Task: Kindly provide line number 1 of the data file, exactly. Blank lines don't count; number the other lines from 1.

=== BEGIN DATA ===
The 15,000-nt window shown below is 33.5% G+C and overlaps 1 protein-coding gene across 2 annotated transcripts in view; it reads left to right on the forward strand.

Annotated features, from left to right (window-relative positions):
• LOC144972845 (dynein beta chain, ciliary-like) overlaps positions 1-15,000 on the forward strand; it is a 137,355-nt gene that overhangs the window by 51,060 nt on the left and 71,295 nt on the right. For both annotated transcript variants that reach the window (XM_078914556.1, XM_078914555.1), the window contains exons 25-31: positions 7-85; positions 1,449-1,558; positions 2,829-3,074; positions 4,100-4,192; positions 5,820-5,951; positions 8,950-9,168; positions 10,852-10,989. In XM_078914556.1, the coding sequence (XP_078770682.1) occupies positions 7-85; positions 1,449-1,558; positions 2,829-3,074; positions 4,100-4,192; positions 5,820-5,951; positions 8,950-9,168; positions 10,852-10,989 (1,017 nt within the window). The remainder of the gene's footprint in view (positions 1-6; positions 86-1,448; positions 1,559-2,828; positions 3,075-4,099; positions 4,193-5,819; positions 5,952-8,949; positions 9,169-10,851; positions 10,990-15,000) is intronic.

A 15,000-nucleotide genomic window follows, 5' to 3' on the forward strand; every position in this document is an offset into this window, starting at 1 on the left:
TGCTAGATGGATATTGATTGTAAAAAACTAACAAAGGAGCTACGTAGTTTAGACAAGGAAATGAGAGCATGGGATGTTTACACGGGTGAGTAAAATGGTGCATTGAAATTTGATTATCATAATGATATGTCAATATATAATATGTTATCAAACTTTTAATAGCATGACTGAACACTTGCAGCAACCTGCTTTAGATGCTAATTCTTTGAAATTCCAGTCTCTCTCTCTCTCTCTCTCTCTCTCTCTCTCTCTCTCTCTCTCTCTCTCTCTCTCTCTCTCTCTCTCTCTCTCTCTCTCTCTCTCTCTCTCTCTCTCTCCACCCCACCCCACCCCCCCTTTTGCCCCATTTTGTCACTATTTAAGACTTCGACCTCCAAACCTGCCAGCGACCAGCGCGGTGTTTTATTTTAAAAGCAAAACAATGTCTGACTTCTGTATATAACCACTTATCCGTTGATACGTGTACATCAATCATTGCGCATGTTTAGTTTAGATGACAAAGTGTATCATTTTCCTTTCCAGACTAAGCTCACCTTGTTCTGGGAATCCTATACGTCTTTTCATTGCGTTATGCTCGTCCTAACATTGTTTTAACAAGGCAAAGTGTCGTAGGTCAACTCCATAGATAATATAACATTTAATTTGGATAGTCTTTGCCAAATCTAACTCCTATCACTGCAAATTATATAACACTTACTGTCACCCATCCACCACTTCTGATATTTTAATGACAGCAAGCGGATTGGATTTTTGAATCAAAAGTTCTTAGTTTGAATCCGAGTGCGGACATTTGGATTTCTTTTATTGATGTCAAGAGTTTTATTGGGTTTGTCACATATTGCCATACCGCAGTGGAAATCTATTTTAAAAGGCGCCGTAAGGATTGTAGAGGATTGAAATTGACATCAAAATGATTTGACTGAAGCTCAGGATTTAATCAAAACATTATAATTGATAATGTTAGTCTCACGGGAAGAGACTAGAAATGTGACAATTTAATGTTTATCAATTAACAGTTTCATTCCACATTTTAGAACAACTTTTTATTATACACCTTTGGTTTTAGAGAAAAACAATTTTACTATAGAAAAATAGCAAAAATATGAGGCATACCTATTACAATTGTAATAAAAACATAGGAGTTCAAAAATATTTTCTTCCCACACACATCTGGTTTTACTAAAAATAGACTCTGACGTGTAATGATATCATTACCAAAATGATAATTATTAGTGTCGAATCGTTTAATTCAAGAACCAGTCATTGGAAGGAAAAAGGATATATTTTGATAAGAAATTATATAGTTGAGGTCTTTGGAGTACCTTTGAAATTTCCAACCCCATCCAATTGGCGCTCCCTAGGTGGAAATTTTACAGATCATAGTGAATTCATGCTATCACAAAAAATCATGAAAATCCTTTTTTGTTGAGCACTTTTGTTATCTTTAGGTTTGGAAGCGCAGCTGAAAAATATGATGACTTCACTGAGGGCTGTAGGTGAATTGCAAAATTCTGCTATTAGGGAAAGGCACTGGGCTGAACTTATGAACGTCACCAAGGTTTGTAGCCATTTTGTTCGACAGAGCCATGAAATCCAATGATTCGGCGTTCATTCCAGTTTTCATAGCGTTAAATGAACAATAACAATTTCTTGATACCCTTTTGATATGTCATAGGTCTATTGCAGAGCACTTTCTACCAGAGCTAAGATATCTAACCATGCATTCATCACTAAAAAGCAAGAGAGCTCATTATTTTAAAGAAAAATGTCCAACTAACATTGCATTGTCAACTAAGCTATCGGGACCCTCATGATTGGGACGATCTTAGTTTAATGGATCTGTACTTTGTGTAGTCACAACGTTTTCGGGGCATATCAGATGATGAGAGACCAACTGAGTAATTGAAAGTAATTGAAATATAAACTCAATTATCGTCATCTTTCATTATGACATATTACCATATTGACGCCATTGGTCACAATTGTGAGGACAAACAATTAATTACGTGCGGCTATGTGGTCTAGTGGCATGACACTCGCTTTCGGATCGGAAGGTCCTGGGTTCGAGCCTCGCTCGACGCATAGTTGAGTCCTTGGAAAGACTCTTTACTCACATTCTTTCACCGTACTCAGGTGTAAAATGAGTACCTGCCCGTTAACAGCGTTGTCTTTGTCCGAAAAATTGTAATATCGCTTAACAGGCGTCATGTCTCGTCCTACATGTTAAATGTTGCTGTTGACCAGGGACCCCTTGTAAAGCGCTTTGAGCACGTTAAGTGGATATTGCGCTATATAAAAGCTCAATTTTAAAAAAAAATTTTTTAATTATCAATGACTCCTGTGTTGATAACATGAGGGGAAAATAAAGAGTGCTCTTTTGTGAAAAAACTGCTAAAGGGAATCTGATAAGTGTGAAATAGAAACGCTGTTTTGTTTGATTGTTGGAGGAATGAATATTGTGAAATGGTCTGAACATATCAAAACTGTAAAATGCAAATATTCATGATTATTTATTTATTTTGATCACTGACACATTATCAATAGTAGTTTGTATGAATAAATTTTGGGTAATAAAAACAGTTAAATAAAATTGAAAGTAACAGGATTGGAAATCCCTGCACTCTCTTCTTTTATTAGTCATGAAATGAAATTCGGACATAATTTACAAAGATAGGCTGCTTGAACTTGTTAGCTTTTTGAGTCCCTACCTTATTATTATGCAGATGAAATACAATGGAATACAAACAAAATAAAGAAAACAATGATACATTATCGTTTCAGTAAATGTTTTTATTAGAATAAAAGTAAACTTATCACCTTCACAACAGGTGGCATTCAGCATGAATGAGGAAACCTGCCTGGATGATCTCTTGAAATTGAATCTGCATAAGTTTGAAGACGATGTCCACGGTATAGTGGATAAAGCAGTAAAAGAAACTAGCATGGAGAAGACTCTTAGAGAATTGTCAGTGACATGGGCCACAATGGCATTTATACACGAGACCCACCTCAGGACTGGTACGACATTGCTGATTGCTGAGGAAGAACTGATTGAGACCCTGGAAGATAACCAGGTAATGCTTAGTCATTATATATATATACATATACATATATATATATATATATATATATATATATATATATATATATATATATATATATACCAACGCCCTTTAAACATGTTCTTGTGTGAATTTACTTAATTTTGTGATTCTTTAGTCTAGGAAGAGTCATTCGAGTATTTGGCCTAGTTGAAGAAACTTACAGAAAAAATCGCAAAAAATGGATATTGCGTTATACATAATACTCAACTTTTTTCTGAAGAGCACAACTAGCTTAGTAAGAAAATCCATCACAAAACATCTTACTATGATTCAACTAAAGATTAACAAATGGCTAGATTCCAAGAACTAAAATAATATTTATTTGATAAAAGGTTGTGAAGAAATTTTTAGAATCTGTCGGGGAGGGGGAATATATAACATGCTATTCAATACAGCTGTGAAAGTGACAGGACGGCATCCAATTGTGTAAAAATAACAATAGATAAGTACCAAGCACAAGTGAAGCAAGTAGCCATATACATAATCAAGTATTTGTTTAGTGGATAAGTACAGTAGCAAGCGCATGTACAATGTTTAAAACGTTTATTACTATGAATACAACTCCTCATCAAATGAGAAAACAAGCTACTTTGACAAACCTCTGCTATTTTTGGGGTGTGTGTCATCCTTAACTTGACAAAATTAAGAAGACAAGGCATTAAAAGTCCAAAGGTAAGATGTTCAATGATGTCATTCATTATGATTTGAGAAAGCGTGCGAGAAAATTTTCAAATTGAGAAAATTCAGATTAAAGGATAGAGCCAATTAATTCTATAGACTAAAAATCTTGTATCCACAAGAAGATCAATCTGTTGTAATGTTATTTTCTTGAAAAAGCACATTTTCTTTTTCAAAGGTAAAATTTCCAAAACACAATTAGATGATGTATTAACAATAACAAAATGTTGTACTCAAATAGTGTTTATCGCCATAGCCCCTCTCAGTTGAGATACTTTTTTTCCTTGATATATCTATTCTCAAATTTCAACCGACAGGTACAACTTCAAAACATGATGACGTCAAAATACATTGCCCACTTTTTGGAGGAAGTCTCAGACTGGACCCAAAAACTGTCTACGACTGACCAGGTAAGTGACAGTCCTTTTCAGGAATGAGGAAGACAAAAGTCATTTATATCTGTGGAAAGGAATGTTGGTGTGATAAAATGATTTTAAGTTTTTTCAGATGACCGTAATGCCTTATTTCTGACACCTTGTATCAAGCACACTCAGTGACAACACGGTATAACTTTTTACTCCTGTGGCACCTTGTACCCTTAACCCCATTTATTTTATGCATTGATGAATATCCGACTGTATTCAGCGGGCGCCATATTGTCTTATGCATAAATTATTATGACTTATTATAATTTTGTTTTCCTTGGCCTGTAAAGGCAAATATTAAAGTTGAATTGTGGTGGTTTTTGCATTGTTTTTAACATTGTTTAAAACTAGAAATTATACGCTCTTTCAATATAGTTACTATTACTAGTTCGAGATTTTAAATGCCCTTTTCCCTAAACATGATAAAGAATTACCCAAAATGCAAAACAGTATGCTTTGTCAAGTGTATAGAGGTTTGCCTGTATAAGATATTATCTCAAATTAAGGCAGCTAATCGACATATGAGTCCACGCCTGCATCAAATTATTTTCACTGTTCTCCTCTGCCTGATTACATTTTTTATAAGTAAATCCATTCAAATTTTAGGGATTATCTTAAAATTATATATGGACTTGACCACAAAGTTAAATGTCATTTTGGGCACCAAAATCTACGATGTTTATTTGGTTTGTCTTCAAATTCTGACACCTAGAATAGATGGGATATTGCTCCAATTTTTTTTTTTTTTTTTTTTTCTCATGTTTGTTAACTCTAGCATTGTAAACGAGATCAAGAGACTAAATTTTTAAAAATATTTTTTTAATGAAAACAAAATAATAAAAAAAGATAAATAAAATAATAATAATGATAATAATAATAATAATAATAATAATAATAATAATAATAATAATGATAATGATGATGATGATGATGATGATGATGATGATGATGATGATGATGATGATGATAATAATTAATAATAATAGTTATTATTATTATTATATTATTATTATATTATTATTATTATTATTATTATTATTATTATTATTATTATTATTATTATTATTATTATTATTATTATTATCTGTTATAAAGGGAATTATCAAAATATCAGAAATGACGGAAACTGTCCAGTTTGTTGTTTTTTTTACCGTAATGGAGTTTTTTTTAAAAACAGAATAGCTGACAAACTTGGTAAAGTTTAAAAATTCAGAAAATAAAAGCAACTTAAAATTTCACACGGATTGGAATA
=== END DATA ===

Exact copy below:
The 15,000-nt window shown below is 33.5% G+C and overlaps 1 protein-coding gene across 2 annotated transcripts in view; it reads left to right on the forward strand.